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California adds Oklahoma to travel ban Move follows passage of antiLGBT ‘religious freedom’ law By KAREN OCAMB Red states like Oklahoma and Kansas might not care that California is calling them out for their explicit LGBT discrimination, but the state’s taxpayers do, Attorney General Xavier Becerra said at a news conference last week. As of June 22, state-funded and statesponsored travel will be prohibited to Oklahoma in response to Gov. Mary Fallin signing a “religious freedom” law on May 11 allowing taxpayer-funded adoption agencies to deny child placement services to same-sex parents and to refuse to place LGBT foster children in homes based on religious or moral grounds related to sexual orientation, gender identity or gender expression. Kansas Gov. Jeff Colyer also signed an anti-LGBT bill the next day, on May 12, but that state is already on the California travel ban list. Kansas’ previous governor, Sam Brownback, had a long history of anti-LGBT attitudes and actions, including signing an anti-LGBT student bill in 2016. Oklahoma’s law, Senate Bill 1140, is scheduled to go into effect on Nov. 1. At the news conference, Becerra said he wanted to give fair warning to Californians and others who might be planning conferences in Oklahoma with significant California participation. “California law requires that my office identify and maintain a list of states which are off limits for state-funded or state-sponsored travel,” Becerra said. “California will not use state resources to support states that pass discriminatory laws. The law enacted in Oklahoma allows discrimination against LGBTQ children and aspiring LGBTQ parents who must navigate the adoption process. California taxpayers are taking a stand against bigotry and in support of those who would be harmed by this prejudiced policy. “It’s so important that we understand what it means to celebrate Pride month,” added Becerra, “having pride in being part of a forward leaning state that believes in diversity, in inclusion, in welcoming people. We are proud of that because it has made us a very successful place. You don’t become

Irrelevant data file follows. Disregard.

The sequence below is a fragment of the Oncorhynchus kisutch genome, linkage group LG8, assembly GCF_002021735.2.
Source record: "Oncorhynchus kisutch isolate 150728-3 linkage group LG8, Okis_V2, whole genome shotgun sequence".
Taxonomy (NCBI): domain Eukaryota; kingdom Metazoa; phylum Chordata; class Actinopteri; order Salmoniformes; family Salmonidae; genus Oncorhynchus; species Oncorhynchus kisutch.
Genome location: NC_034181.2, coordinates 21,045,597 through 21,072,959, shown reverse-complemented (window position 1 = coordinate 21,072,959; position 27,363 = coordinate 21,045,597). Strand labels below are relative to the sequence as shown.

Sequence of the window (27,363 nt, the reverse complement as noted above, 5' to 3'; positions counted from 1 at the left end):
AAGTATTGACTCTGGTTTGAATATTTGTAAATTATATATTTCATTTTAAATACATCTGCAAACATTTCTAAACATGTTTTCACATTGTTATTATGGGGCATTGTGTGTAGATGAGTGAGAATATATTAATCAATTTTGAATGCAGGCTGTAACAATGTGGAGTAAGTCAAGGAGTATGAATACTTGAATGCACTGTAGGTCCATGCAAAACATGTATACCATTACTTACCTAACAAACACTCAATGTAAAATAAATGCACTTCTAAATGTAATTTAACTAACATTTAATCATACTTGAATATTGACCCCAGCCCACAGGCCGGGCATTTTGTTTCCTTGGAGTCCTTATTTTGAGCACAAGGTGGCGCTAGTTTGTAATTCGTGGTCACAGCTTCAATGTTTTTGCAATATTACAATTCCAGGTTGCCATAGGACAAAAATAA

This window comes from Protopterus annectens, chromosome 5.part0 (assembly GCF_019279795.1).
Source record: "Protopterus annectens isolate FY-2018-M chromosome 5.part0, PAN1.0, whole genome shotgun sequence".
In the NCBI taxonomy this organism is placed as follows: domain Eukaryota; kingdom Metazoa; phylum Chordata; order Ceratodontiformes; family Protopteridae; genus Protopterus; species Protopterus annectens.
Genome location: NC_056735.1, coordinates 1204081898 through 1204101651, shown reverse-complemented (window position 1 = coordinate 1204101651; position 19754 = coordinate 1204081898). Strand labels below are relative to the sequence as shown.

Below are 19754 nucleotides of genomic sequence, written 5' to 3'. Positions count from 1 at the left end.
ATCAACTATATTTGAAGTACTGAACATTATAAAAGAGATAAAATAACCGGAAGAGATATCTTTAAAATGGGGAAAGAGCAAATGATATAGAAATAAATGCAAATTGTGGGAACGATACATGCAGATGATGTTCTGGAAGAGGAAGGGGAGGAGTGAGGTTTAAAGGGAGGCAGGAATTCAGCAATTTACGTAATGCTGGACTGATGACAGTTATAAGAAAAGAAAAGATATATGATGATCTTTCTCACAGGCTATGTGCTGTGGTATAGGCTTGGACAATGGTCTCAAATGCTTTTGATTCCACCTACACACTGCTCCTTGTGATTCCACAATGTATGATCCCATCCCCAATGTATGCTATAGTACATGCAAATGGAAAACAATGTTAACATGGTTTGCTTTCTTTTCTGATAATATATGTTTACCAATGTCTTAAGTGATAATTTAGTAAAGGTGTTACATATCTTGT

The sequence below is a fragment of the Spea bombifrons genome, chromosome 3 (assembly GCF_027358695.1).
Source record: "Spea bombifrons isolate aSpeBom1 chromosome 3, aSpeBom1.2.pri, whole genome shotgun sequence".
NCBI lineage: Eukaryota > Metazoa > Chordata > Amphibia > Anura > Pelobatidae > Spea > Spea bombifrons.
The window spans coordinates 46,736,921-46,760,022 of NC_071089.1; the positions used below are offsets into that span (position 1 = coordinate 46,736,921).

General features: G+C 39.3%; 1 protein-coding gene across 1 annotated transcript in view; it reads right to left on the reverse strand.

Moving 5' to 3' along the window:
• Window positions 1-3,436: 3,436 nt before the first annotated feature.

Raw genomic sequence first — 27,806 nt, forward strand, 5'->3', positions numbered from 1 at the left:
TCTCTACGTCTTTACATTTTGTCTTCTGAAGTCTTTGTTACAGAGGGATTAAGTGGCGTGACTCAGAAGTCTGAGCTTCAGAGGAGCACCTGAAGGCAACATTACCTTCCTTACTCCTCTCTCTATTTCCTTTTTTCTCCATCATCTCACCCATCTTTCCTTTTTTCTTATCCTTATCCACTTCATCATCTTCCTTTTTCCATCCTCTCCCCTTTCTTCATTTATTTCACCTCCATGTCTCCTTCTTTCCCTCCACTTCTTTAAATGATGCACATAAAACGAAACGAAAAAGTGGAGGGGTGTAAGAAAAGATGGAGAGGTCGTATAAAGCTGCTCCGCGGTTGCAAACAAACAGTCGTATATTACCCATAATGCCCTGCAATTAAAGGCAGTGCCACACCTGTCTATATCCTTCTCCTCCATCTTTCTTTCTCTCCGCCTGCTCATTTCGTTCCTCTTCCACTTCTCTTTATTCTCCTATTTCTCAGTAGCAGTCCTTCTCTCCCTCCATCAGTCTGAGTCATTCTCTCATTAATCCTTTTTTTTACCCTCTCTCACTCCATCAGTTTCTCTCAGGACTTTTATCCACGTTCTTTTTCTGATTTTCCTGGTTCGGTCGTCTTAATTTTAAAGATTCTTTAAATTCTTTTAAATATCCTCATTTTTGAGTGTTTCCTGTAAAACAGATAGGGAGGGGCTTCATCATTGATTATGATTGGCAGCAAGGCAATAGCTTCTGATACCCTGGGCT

California Attorney General Xavier Becerra, Assembly member Evan Low, Equality California Executive Director Rick Zbur, and Cathy Sakimura, deputy director, National Center for Lesbian Rights on June 1 in San Francisco. Photo courtesy NCLR

the fifth largest economy in the world unless you’re doing something right. So we take great pride in conveying to everyone in our state that we respect you, we welcome you and we wish you to thrive here in California. Not just here – but anywhere in America you go, that we’ve got your back. “ Assembly member Evan Low (D-Silicon Valley), chair of the California Legislative LGBT Caucus and author of the travel ban bill, echoed Becerra. “AB 1887 was enacted to ensure our taxpayer dollars do not fund bigotry – no exceptions,” Low said. “California is a state of inclusion and has long stood up against discrimination in any form, within our borders and beyond. I stand with Attorney General Becerra as he holds our values high and ensures we do not put any state money behind other states’ discriminatory policies.” “Every child deserves a loving, supportive

family, and it’s neither pro-child, nor pro-family, for Oklahoma to deny them one,” said Equality California Executive Director Rick Zbur, who choked up talking about his own three children and the harms done by such laws against children. “California taxpayers won’t subsidize Oklahoma’s — or any state’s — discriminatory policies, and we’re grateful to Attorney General Becerra for taking this decisive action today in support of equality for all.” “We applaud the Attorney General for ensuring that California taxpayer dollars are used to support our state’s values of inclusion and equality,” said Cathy Sakimura, National Center for Lesbian Rights Family Law Director. “Oklahoma’s law allows adoption agencies to deny children safe and stable homes merely because their adoptive parents are LGBT, denying our families equal dignity and harming children.” Becerra says his office has heard from

companies and organizations in different states wanting to know if California would exempt them from the ban. While he may sympathize, “we don’t do that,” – grant individual exemptions. Low noted that it’s still a relatively new law so there is no real tracking of the consequences yet, though the reach is long, from tourism companies to Fortune 500 companies. The following states are currently subject to California’s ban on state-funded and state-sponsored travel: Alabama Kansas Kentucky Mississippi North Carolina South Dakota Tennessee Texas And as of June 22—Oklahoma.

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